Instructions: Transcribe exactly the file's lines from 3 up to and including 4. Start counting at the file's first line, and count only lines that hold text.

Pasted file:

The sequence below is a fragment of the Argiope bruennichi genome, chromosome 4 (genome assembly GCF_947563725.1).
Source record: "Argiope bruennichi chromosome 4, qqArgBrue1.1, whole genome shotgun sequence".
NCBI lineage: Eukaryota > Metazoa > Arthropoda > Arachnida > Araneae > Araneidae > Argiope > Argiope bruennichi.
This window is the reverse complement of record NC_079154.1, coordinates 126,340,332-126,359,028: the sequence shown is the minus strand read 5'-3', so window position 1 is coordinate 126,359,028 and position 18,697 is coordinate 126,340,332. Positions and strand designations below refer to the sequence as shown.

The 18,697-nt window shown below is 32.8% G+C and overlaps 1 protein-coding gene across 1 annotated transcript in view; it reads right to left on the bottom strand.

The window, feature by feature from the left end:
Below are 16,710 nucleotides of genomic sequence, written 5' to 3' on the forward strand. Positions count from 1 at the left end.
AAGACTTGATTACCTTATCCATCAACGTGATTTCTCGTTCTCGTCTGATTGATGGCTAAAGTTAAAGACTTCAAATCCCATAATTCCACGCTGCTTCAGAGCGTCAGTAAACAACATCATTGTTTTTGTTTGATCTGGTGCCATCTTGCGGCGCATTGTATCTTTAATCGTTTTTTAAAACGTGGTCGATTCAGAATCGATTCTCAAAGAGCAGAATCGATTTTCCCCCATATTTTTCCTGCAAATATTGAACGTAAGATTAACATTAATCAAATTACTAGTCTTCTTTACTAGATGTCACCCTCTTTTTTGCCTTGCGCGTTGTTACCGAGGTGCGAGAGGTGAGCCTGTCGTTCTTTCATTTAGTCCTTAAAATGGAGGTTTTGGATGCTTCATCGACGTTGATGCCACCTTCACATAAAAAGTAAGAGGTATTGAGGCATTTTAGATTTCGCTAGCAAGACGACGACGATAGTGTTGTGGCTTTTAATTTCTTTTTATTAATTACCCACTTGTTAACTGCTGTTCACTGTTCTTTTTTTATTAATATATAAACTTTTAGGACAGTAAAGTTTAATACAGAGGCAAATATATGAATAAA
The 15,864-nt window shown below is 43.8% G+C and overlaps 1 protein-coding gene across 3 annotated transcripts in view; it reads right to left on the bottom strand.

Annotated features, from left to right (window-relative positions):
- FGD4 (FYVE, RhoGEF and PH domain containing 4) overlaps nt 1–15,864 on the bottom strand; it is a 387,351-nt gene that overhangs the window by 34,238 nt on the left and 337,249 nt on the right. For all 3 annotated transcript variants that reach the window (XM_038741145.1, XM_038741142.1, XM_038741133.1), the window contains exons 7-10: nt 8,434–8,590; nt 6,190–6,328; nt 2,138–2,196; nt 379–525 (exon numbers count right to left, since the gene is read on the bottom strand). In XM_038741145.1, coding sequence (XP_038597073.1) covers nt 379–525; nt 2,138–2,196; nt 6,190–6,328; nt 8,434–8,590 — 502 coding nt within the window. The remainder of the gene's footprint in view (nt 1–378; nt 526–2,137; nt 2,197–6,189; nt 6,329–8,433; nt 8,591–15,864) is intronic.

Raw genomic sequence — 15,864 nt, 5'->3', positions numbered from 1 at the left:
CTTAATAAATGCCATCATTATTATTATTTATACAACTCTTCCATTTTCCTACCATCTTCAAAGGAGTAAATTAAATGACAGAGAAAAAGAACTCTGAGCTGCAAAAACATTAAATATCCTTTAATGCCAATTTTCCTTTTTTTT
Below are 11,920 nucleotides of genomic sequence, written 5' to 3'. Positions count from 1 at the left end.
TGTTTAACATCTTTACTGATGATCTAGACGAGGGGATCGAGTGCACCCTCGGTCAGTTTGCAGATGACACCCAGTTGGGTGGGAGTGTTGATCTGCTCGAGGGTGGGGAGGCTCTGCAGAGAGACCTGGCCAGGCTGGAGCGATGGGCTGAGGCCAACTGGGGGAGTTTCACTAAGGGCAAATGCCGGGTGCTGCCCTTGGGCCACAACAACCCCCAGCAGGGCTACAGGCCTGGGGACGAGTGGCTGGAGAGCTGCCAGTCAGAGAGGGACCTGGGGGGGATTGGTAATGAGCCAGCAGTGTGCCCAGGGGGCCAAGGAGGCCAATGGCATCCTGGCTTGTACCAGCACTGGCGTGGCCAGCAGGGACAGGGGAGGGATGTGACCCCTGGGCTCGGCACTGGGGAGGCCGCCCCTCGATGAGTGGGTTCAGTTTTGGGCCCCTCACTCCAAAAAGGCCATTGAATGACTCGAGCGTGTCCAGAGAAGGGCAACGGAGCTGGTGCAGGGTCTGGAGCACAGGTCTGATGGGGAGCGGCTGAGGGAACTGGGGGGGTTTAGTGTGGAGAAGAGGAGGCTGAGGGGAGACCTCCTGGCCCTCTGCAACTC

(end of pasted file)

NCBI lineage: Eukaryota > Metazoa > Arthropoda > Arachnida > Araneae > Araneidae > Argiope > Argiope bruennichi.
This window is the reverse complement of record NC_079154.1, coordinates 126,340,332-126,359,028: the sequence shown is the minus strand read 5'-3', so window position 1 is coordinate 126,359,028 and position 18,697 is coordinate 126,340,332. Positions and strand designations below refer to the sequence as shown.